The erosion processes mentioned above to form waterfalls in the youthful stage of a river course. Waterfalls occur where a band of hard rock e.g. granite lies across a river bed, soft rock is eroded faster and GRADUALLY a fall forms in the river bed. Hydraulic action and abrasion combine to deepen the fall and a plunge pool forms at the base of the waterfall.
Water splashes against the back wall and erodes it by the process of solution. This splash back soon creates a cave or a hollow behind the waterfall. The overhanging piece of hard rock will eventually collapse and slowly the waterfall retreats up stream (head ward erosion).
Sometimes a steep sided gorge is formed if head ward erosion is very fast. The gorge in Niagara Falls is 11km long and up to 91m deep Description- What is it your trying to explain.
Example- An example of a waterfall or whatever.
Explanation- How they form and everything about them.
Processes- Processes that form them= Hydraulic action, abrasion, attrition etc. Diagram- Diagrams explaining the whole process.
Waterfall proper 30/30 Sample Answer The Irish landform that I have studied is the waterfall. Waterfalls can be found in Killarney such as the Torc Waterfall and in Wicklow, the Powers court falls. Waterfalls are a feature of river erosion which is commonly found in the youthful stage of a rivers course. In the formation of waterfalls processes such as hydraulic action, abrasion, eddying and solution are present. Waterfalls occur when a band of hard rock lies on a river bed, where the river bed is usually soft rock. Rapids form where the hard rock dips downstream/ upstream. As the river passes down over the hard rock hydraulic action is present. Hydraulic action, where force of moving water increases the erosive power and thus vertically erodes the soft rock. Differential erosion is where the river erodes the softer rock at a faster rate than the hard rock. Abrasion, where the river uses it’s broken off material to deepen and widen the vertical fall that formed, is present here. As the fall has been deepened, when the water comes down the speed will have increased which will strengthen the hydraulic action and abrasion.This in turn steepens the fall.Most erosion takes place at the base of the waterfall thus forming a plunge pool. Eddying is now present, where the swirling motion of the water and turbulence uses the load to widen the plunge pool. Eventually the waterfall will be undercut and will collapse as the back of the waterfall is eroded by spray. The waterfall has now increased in height.The collapsed rock is broken down by attrition and is transported downstream by solution, suspension, saltation and traction. Eventually the waterfall will retreat backwards by headword erosion and end its days as a Gorge. Waterfalls are usually formed on the upper stage of a rivers level. Sometimes waterfalls can be formed on the lower stage as a result of river rejuvenation due to a drop in river base level. Faulting can also lead to the formation of waterfalls. At a normal fault the land slips downwards, and if a river was flowing down this it will now have been changed. Waterfalls can also be found in Glaciated regions where hanging valleys occur. The world’s most famous waterfalls are Niagara Falls and Vitoria falls.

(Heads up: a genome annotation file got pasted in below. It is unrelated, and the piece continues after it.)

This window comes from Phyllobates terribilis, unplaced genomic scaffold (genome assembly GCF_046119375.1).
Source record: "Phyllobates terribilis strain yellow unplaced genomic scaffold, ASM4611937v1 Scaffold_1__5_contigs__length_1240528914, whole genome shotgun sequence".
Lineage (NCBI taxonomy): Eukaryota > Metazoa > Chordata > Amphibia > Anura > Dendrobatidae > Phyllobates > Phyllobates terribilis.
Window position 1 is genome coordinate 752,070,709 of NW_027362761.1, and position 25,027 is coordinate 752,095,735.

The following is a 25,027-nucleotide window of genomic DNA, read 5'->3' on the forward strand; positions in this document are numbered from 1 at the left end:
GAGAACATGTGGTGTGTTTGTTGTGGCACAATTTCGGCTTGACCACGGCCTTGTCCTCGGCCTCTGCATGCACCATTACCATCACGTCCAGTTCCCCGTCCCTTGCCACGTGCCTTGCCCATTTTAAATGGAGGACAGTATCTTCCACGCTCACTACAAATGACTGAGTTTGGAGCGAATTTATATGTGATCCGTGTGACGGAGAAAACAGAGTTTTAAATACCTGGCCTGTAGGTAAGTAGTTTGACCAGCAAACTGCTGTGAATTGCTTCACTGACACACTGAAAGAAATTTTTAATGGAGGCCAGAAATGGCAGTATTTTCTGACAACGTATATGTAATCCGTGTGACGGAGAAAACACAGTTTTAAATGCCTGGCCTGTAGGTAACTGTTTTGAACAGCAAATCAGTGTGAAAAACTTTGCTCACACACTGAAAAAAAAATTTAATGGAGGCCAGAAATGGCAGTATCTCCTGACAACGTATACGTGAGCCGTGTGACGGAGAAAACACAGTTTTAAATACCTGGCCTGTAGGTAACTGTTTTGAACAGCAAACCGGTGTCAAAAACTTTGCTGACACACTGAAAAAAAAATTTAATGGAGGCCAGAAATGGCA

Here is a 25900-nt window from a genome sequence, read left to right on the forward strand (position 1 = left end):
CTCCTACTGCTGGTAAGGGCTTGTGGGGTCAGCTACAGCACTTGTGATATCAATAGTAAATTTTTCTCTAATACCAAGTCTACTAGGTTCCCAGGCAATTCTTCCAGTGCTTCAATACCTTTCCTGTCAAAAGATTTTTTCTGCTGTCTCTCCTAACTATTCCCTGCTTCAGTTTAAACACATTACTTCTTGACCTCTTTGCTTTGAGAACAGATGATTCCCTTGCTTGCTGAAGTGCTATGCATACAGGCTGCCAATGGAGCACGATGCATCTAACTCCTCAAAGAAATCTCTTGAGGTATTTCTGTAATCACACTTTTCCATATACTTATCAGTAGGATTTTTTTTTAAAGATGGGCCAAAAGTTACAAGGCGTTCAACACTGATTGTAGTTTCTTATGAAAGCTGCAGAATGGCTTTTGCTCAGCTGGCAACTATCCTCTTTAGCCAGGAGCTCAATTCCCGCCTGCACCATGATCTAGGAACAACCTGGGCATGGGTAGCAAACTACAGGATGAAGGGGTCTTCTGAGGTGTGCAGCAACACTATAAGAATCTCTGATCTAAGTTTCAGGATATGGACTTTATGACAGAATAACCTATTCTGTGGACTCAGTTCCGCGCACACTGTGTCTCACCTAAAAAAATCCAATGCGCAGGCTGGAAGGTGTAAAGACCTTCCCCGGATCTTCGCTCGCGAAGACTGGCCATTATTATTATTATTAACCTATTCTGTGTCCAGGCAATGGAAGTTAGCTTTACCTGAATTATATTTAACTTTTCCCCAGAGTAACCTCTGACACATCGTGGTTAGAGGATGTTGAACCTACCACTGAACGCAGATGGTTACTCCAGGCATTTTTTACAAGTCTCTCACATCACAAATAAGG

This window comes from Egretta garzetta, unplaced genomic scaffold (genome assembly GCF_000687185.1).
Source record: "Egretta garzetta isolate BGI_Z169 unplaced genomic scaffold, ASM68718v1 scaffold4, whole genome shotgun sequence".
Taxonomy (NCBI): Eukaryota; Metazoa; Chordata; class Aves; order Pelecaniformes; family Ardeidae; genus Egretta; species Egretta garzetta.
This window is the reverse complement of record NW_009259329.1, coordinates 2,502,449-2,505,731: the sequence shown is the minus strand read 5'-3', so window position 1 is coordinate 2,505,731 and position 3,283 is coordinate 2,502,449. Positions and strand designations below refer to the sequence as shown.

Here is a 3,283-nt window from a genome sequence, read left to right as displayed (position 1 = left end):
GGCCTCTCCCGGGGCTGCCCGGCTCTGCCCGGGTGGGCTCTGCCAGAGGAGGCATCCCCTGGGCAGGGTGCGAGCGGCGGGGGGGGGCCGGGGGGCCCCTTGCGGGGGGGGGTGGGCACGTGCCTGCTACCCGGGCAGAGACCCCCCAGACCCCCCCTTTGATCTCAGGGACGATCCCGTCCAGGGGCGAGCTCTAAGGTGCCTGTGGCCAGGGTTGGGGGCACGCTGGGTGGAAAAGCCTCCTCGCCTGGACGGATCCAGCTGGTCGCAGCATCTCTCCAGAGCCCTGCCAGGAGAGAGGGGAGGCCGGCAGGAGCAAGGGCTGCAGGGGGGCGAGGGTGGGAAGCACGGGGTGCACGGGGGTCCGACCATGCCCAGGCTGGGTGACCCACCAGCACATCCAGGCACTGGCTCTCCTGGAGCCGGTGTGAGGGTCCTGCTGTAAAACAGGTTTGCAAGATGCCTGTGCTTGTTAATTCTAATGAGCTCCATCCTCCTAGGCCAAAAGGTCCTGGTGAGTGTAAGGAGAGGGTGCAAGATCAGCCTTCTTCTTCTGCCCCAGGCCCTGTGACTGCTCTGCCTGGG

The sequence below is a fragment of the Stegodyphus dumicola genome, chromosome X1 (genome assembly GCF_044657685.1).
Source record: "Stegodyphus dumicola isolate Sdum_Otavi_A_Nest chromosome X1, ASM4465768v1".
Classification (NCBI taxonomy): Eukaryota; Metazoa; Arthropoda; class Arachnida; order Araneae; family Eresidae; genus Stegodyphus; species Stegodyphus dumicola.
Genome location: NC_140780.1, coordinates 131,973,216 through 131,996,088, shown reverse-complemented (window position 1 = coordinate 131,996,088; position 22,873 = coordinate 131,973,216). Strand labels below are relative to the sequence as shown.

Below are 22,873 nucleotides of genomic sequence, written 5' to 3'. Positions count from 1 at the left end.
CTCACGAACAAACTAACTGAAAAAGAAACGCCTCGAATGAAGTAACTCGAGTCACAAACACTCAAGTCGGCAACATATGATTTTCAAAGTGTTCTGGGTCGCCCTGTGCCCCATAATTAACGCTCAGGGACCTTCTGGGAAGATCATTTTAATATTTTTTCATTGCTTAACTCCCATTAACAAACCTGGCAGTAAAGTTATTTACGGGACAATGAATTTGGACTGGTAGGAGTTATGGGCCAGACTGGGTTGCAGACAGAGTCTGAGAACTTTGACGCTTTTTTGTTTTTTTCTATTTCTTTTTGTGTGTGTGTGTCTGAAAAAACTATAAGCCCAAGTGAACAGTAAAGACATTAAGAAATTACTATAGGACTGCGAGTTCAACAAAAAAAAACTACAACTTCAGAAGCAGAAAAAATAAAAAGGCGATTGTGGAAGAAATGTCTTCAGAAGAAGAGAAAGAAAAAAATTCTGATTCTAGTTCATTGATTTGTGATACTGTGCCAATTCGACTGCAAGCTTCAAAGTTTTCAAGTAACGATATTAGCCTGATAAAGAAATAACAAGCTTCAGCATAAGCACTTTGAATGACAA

Physical environment: The Apennines are a mountain
range that runs through the centre of...